Catching Up on Health Care Reform

Hello. It’s been awhile. Hope you’re all well. To all who have inquired, my thanks for your concern, but all’s good. Hectic, but good. Lot’s going on (more on that later) and an awful lot of travel. I’ve had a chance to meet and talk with brokers in various parts of the country, including a few places I’ve never been before or haven’t been to for years: Boise, Omaha, Denver, Nashville. It’s been a great time to learn, recharge and stay a bit too busy to write any meaningful posts. While staying busy appears to be the new constant, I’ll try to find something worthy to share on a more regular basis. For now, however, let’s play some catch-up:

We’ll start with some (relatively) good news. One of the more popular elements of the Patient Protection and Affordable Care Act is the ability for children up to age 26 to remain on their parents’ medical insurance. The Department of Health and Human Services estimated 1.2 million young adults would take advantage of this opportunity. A story at Kaiser Health News indicates the actual number may be much higher: at least 600,000 young adults have already obtained coverage under their parents’ health plans. While most of the growth has apparently been in self-insured groups, fully insured plans are experiencing the same upsurge in membership. WellPoint, for example, reports adding 280,000 young adult dependents nationwide and the federal government added a similar number (although the article didn’t state what percentage of these were in fully-insured plans).

Of course, when it comes to health care reform every silver cloud has a gray lining. The Kaiser Health News article quotes Helen Darling, CEO of the National Business Group on Health, as noting “I don’t think anyone is eager to spend more money. This is not something employers would have done on their own.” She further cites the unfairness of asking employers to cover adult children who may be employed elsewhere. And businesses (and their employees) will pay a bit more due to this expansion of coverage to young adults – about one percent more according to estimates. And while its unclear how many of these individuals would not be able to obtain coverage elsewhere, but the general thinking is that a large majority of these young adults would be uninsured or underinsured, but for this provision of the PPACA.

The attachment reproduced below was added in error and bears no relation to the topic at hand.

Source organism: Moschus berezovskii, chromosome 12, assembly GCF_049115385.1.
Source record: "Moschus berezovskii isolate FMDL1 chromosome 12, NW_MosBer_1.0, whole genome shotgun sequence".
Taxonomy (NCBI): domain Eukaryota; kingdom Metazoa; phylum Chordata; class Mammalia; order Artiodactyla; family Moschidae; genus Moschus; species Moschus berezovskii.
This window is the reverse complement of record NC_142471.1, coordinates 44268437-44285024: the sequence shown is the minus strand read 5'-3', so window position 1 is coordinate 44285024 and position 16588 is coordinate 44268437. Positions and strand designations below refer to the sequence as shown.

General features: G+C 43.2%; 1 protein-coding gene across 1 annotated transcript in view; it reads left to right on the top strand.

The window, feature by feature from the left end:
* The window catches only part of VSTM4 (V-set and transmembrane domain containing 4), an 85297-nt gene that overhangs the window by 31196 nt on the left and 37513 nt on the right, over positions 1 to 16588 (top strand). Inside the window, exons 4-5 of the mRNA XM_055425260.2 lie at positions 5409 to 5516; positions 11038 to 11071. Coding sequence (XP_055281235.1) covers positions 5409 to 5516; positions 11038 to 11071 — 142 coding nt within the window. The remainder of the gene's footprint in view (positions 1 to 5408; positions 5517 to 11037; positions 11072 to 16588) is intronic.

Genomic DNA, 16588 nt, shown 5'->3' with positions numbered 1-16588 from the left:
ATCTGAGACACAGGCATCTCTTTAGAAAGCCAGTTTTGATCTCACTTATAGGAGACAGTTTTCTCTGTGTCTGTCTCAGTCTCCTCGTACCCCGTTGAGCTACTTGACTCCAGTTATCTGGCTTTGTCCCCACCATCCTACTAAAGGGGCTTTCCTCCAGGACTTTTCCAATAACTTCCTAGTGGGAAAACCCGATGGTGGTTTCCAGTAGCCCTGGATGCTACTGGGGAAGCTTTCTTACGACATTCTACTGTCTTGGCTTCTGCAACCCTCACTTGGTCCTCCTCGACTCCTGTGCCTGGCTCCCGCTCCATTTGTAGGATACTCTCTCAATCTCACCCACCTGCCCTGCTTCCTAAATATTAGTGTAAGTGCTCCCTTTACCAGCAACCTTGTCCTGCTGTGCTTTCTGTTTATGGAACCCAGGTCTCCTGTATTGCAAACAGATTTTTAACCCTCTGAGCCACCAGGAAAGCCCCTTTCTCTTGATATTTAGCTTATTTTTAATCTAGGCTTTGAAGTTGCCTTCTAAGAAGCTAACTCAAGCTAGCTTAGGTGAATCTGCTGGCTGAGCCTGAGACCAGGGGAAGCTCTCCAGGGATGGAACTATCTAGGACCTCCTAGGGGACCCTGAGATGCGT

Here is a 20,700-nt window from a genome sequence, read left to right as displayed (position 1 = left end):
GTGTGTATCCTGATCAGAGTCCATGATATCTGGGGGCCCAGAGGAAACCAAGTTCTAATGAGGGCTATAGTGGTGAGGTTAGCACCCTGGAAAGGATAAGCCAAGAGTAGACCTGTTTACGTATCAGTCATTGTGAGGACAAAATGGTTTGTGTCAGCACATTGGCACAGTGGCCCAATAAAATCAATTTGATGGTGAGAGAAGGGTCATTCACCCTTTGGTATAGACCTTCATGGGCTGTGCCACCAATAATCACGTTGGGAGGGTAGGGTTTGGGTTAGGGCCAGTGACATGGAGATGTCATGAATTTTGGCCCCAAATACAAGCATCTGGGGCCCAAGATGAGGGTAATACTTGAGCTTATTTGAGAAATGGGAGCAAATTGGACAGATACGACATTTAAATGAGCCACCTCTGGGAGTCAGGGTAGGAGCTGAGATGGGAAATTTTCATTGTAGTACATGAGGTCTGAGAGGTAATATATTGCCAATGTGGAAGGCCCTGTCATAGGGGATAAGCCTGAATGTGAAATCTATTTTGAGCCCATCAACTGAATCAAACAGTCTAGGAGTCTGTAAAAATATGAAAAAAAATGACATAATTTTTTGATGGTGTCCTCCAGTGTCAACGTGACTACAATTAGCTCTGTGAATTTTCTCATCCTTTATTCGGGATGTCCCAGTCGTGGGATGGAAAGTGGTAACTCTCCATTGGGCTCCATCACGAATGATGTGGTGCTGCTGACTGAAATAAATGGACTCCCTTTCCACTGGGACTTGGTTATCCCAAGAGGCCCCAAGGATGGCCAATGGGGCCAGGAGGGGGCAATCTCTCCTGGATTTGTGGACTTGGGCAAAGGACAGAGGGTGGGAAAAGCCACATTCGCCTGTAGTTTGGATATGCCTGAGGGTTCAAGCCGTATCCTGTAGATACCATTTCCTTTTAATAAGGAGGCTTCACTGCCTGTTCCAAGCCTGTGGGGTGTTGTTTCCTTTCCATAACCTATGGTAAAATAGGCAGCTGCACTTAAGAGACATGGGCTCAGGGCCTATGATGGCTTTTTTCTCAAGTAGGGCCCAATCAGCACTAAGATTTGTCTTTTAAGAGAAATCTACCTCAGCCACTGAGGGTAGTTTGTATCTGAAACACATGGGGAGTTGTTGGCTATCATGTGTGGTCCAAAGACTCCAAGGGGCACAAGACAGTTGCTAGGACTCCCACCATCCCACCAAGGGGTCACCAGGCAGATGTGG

Next let’s pause to note how rate regulation can be big business for consumer groups. In some states, regulators must approve health plan rate increases before they take effect. In others carriers may need to file their rate changes with regulators, but so long as the rate increases are actuarially sound they move forward. California, where rate increases tend to generate national news, is in the latter camp. The state’s Insurance Commissioner, Dave Jones would like to change that. (Actually he’d like to put health insurance companies out-of-business by implementing a single-payer system, but that’s another matter). However, he and others are pushing to change that. Assembly Bill 52, authored by Assemblymen Mike Feuer and Jared Huffman. This legislation would give the Department of Insurance (which regulates insurers in the state) and the Department of Managed Care (which regulates HMOs) to reject rate or benefit changes the agencies determine to be “excessive, inadequate, or unfairly discriminatory.”

In the findings section of the bill (which are the “whereas” clauses justifying the bill), the legislation cites rising premiums and the need for the state to “have the authority to minimize families’ loss of health insurance coverage as a result of steeply rising premiums costs” are among the problems the bill is intended to address. The solution: give politicians and bureaucrats the power to reject rate increases. No need, apparently, to address the underlying cost of medical care. The assumption seems to be that the way to reduce health care spending is to clamp down on premiums. This, of course, is like saying that the way to attack rising gas prices is to limit what gas stations can charge at the pump. One might conclude that, to be charitable, the legislation is addressing only a part of the problem.

Not only does AB 52 give medical care providers a free pass, it is likely to result in a windfall for the consumers groups supporting its passage. Politico Pulse notes that AB 52 requires insurance companies to pay for costs incurred by groups representing consumers at rate hearings. For groups like Consumer Watchdog this can represent a substantial amount of income. The Politico Pulse post reports that “Under a similar California provision for property and auto insurance, Consumer Watchdog has recouped approximately $7 million in legal fees since 2003”

Then there’s the 4th Circuit Court of Appeals hearing on two Virginia law suits seeking to have the Patient Protection and Affordable Care Act declared unconstitutional. A ruling from the three judge panel is expected in July. Much has been made of the fact that two of these three Appeals Court Judges were appointed by President Barack Obama – and the third by President Bill Clinton. While those so inclined are likely to consider this a conspiracy of cable news worthy dissection ad nauseum, it’s important not to make too big a deal about this.